In some of the very long refracting telescopes constructed after 1675, no tube was employed at all. The objective was mounted on a swiveling ball-joint on top of a pole, tree, or any available tall structure and aimed by means of string or connecting rod. The eyepiece was handheld or mounted on a stand at the focus, and the image was found by trial and error. These were consequently termed aerial telescopes. and have been attributed to Christiaan Huygens and his brother Constantijn Huygens, Jr. although it is not clear that they invented it. Christiaan Huygens and his brother made objectives up to 8.5 inches (220 mm) diameter and 210 ft (64 m) focal length and others such as Adrien Auzout made telescopes with focal lengths up to 600 ft (180 m). Telescopes of such great length were naturally difficult to use and must have taxed to the utmost the skill and patience of the observers. Aerial telescopes were employed by several other astronomers. Cassini discovered Saturn's third and fourth satellites in 1684 with aerial telescope objectives made by Giuseppe Campani that were 100 and 136 ft (30 and 41 m) in focal length.
The ability of a curved mirror to form an image may have been known since the time of Euclid and had been extensively studied by Alhazen in the 11th century. Galileo, Giovanni Francesco Sagredo, and others, spurred on by their knowledge that curved mirrors had similar properties to lenses, discussed the idea of building a telescope using a mirror as the image forming objective. Niccolò Zucchi, an Italian Jesuit astronomer and physicist, wrote in his book Optica philosophia of 1652 that he tried replacing the lens of a refracting telescope with a bronze concave mirror in 1616. Zucchi tried looking into the mirror with a hand held concave lens but did not get a satisfactory image, possibly due to the poor quality of the mirror, the angle it was tilted at, or the fact that his head partially obstructed the image.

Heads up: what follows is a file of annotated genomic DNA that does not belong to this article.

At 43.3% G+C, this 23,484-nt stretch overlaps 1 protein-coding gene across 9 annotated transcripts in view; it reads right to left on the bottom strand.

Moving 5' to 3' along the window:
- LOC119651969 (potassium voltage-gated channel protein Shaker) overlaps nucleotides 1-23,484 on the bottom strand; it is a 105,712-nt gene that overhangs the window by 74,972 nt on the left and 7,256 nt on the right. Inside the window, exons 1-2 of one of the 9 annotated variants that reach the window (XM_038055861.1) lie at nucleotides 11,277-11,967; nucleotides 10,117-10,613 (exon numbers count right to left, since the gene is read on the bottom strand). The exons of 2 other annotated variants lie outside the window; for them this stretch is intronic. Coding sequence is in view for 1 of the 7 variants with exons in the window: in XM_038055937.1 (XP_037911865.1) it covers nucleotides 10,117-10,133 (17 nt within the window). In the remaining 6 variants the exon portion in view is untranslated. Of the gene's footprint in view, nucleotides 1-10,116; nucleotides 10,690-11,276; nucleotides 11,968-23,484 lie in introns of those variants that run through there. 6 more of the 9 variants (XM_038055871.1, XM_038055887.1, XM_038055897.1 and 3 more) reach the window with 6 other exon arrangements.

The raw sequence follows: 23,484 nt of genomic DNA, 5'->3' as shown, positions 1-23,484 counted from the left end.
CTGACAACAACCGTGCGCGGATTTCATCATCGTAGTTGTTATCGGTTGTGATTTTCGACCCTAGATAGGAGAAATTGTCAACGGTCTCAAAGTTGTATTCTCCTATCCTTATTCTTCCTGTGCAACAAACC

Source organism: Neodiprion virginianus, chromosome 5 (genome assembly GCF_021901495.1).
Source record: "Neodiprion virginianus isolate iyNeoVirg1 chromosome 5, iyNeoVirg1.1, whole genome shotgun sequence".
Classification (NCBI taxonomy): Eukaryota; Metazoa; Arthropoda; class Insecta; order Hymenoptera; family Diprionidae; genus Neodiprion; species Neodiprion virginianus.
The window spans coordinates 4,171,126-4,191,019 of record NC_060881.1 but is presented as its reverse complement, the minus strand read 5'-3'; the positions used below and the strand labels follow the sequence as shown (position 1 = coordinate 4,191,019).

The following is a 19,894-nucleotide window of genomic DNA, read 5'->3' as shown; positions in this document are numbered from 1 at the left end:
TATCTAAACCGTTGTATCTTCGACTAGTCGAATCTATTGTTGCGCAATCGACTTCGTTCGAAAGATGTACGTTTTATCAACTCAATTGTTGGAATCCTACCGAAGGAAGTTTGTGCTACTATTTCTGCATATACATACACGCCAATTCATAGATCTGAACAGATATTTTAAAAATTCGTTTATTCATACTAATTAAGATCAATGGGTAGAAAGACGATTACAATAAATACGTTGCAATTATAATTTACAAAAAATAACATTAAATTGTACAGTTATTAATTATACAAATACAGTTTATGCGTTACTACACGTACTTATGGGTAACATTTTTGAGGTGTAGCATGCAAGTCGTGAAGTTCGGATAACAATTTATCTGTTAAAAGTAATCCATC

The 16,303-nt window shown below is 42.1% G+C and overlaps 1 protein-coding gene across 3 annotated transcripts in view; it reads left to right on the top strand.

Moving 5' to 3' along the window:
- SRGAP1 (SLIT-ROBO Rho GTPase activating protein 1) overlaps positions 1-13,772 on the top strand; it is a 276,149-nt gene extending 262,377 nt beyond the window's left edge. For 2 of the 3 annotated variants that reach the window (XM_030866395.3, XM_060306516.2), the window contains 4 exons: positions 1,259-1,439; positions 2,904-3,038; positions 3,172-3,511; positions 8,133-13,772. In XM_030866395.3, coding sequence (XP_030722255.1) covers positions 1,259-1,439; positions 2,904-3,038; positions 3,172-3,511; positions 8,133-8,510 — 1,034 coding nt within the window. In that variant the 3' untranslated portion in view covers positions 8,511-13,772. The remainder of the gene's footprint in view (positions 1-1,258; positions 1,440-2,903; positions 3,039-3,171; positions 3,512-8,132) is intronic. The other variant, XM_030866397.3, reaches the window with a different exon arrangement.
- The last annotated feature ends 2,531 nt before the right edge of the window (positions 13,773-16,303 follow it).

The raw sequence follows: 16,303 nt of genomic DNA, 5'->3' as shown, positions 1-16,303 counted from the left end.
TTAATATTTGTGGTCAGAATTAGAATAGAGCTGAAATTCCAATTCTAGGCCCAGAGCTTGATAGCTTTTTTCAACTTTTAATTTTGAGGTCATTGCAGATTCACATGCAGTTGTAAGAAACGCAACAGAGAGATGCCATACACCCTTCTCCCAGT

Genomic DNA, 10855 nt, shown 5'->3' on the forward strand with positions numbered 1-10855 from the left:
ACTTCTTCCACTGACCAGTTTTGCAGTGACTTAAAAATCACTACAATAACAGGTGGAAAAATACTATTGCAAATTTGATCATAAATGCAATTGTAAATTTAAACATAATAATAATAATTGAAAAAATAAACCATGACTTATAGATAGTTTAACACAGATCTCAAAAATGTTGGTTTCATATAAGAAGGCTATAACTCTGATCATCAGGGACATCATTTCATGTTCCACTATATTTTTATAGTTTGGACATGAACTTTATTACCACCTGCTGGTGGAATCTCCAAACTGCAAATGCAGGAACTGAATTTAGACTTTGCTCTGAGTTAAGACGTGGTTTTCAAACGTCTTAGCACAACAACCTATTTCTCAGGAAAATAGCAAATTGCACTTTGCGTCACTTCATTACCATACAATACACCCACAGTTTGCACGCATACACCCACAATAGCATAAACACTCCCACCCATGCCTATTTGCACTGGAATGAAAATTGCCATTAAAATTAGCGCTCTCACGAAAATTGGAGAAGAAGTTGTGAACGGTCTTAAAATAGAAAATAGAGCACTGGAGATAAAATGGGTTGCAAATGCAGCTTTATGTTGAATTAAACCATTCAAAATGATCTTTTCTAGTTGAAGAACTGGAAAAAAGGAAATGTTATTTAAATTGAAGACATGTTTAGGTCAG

In 1636 Marin Mersenne proposed a telescope consisting of a paraboloidal primary mirror and a paraboloidal secondary mirror bouncing the image through a hole in the primary, solving the problem of viewing the image. James Gregory went into further detail in his book Optica Promota (1663), pointing out that a reflecting telescope with a mirror that was shaped like the part of a conic section, would correct spherical aberration as well as the chromatic aberration seen in refractors. The design he came up with bears his name: the "Gregorian telescope"; but according to his own confession, Gregory had no practical skill and he could find no optician capable of realizing his ideas and after some fruitless attempts, was obliged to abandon all hope of bringing his telescope into practical use.
A replica of Newton's second reflecting telescope which was presented to the Royal Society